Microsoft’s Surface Tablet: Nice, Not Needed In My Household
The “Surface” is the tablet that Microsoft unveiled Monday at a rather (over?-)hyped invitation-only “mystery event” (announced five days prior) held at 3:30pm PST in Los Angeles. The Surface, which will be available later this year, has a 10.6 inch display, uses the Windows 8 operating system and will come loaded with Office Home & Student 2013 RT, the next version of Microsoft’s Office software. It also has a magnetically attached cover that can be used to type on, a USB port and an integrated kickstand.
There are plenty of reviews out there about the Surface; please note that what follows is a very personalized response!
Microsoft Makes Its Own Tablet
By producing its own tablet, Microsoft is altering its strategy of writing software for devices created by others (IBM, Dell) and directly challenging Apple, whose iPad now dominates the tablet market. As Matt Burns writes on Tech Crunch, “Microsoft clearly built this tablet, or rather, PC, to give Windows 8 a fighting chance. Or, to put it another way, Microsoft built this product because Microsoft doesn’t trust its hardware partners” — Microsoft wanted to build a tablet that would showcase its own products in the manner it would prefer.
Two versions of the Surface will be available, one with 32 gigabytes or 64 gigabytes of storage and an ARM chip, which is widely used in mobile devices; these will run a version of the new system, Windows RT. The other, “professional” (i.e, aimed at the business customer) version will have an Intel chip and greater storage capacity (64 gigabytes or 128 gigabytes) and be a bit thicker; it will run Windows 8 and could cost about $1000. The Surface will only be available via Microsoft’s Web store and its 20 retails stores (five more stores are in the works).
Early reviews by tech writers give the Surface strong reviews. Here is a tablet that, because it uses Windows, because it uses Office, means you can do everything on it that you can on a laptop or PC. I definitely prefer reading ebooks from an iPad rather than my computer and I’ve noted the huge difference the iPad has made in my teenage autistic son Charlie’s life but I can’t write a Care2 post on an iPad and word processing is not quite the same.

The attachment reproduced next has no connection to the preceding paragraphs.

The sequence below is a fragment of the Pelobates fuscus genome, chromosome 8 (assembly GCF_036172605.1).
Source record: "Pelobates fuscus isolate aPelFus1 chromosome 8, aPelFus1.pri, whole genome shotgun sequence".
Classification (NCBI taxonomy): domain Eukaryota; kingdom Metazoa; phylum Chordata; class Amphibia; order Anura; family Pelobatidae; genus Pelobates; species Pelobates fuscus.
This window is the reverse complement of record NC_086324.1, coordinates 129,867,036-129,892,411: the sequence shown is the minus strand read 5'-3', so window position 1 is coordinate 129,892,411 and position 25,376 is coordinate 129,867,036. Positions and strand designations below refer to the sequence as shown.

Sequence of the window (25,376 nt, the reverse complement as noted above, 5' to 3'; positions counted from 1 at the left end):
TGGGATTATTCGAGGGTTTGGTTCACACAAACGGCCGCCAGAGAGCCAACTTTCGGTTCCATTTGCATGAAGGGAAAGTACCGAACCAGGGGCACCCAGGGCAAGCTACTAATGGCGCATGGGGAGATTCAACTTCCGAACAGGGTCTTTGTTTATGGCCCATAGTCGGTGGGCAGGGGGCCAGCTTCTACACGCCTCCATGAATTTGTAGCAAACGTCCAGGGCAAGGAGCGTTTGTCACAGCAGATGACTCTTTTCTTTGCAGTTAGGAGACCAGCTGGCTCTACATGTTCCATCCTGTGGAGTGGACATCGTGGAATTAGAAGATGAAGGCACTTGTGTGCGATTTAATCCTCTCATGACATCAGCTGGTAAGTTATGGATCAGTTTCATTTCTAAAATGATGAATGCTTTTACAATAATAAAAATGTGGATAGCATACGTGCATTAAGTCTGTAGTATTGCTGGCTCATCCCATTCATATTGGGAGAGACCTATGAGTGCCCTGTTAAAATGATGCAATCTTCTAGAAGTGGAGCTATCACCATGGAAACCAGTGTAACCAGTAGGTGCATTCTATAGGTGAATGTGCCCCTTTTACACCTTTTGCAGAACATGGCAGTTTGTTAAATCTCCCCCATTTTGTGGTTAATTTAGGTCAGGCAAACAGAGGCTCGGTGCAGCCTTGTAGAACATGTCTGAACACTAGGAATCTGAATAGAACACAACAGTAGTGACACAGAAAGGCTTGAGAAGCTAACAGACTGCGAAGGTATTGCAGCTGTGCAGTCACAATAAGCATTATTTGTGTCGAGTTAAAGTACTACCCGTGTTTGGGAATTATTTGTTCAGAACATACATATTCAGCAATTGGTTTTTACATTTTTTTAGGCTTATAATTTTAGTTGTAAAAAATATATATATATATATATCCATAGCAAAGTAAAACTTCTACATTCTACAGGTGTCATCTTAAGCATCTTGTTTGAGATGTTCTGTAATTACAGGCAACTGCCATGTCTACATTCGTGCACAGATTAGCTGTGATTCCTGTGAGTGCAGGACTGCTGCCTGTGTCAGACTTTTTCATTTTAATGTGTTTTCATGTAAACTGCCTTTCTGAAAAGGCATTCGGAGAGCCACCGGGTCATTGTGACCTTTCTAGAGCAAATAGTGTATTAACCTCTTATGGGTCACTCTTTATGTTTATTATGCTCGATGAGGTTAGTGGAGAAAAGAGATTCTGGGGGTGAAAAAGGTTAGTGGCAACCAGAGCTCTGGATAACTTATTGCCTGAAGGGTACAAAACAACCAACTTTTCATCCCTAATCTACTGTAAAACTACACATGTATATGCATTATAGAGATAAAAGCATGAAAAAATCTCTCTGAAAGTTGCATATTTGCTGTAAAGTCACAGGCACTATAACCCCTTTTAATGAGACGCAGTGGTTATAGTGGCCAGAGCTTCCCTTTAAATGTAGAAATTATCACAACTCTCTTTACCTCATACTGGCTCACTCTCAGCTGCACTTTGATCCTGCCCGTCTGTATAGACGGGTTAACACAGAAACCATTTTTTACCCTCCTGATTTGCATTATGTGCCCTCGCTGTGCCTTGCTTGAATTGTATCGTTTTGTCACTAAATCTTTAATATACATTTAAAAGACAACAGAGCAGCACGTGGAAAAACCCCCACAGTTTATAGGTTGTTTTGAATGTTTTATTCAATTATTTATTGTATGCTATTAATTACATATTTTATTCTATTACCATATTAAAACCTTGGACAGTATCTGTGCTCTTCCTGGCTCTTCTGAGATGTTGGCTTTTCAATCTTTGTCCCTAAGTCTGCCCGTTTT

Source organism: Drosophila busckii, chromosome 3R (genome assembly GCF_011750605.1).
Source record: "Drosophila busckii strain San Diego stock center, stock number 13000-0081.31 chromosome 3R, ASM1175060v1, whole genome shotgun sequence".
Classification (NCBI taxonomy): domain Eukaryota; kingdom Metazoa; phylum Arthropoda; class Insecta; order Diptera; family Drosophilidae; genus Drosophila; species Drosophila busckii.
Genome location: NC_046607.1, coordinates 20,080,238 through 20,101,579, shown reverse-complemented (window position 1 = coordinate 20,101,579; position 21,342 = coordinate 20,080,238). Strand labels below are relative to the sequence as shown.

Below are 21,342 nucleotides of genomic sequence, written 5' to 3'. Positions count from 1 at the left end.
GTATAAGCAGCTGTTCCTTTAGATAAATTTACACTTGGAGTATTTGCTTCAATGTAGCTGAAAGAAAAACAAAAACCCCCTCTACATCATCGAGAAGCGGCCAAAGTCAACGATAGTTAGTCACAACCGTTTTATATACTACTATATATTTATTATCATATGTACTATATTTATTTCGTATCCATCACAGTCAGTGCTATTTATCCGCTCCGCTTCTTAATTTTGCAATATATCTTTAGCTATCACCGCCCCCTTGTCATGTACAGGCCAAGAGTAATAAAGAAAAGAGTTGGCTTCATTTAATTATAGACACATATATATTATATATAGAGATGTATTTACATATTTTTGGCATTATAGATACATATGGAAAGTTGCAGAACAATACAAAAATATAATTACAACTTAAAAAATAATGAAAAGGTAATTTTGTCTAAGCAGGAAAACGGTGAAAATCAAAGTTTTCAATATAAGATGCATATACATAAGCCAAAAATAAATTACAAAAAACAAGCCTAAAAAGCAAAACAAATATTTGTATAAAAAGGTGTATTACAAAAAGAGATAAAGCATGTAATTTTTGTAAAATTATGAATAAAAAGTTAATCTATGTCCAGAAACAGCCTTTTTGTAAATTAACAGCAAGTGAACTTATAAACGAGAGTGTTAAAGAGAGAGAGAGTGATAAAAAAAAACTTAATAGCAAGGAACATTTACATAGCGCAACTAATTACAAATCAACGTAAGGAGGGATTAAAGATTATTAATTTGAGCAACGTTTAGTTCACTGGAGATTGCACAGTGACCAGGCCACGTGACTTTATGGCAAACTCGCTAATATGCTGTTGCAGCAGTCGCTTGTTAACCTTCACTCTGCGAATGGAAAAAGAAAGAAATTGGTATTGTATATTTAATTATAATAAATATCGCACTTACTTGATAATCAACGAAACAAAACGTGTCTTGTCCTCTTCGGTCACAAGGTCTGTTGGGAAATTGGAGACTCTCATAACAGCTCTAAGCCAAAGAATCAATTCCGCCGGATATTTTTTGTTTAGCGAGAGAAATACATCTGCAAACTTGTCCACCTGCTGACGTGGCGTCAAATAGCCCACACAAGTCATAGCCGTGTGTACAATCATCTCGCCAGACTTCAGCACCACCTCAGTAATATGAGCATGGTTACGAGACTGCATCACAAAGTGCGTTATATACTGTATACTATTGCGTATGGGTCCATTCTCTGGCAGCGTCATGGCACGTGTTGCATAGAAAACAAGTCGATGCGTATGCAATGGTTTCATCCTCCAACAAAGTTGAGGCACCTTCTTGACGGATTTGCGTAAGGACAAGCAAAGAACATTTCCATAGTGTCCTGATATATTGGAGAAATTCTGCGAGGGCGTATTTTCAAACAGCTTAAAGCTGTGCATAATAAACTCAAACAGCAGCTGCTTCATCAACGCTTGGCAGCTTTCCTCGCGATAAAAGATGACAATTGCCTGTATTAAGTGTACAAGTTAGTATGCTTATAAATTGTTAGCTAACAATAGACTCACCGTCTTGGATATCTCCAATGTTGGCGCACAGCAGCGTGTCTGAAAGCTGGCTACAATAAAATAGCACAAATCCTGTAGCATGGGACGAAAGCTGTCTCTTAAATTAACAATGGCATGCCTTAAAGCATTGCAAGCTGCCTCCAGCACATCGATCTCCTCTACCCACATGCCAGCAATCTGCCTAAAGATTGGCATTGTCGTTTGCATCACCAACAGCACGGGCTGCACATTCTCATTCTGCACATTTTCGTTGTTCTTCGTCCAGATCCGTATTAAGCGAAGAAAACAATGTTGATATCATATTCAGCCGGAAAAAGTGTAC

Why My Household Won’t Need a Surface Tablet
But I don’t see this as a huge issue at all; I’m not sure we would have gotten an iPad if it hadn’t been for Charlie. Everything I use the iPad for, I can do on my iPhone, with the main difference being that the iPad has, of course, a much bigger screen. Indeed, the iPad has the magical touch screen that Charlie, who struggled for years to learn to use the keyboard and the mouse (he could never figure out how moving the mouse was connected to the blinking cursor on the screen), could finally operate all on his own.
But one of the best things about the iPad for Charlie was one that I don’t think most tech manufacturers are thinking of. “It has no movable parts!” as my husband Jim immediately noted when Charlie first got an iPad.
The Surface looks like it has a least three parts to bend and… break off.
Charlie, who is on the moderate to severe end of the autism spectrum and has little speech, can be tough on things (like the walls of my house). His iPad is encased in a sturdy metal, hard plastic and silicon case that has helped it survive banging, pounding and the occasional throw. Whereas, laptop computers have keyboards whose keys can be pulled out and need to be connected to networks to have internet access. VCR players (ours is long, long gone) have plastic doors that can be swung back and forth, back and forth, plus the videos have separate components including tape that begs to be pulled out. DVDs and CDs are readily ruined by fingers touching their sensitive bottom sides.
You might wonder, why give a child an expensive device if he is liable to damage or break it? I wonder that a lot myself. Most of the time, Charlie uses his iPad with care and respect; he was amazed to find videos through YouTube that he remembered from when he was little and he plays music constantly (sometimes, he tells us how he’s feeling by what he is listening to). Kids like him can learn to use iPads and such devices and need to be given the chance, but I can see why a non-profit found that it might be more effective to give Kindles to Ghanaian kids instead of $100 laptops as the tablet design of e-readers withstands the, um, “treatment” that children can put things — even those they love — through.
The Surface seems aimed at the business and professional consumer; if priced right, I could see college students might use try it instead of a netbook. But the compactness and design of the iPad are innovations that make it usable by consumers who, I admit, are not Microsoft’s, or most of the business world’s, target audience.
What are your thoughts on the new Microsoft Surface tablet? Will it offer Apple some serious competition or join the ranks of gadget failures?
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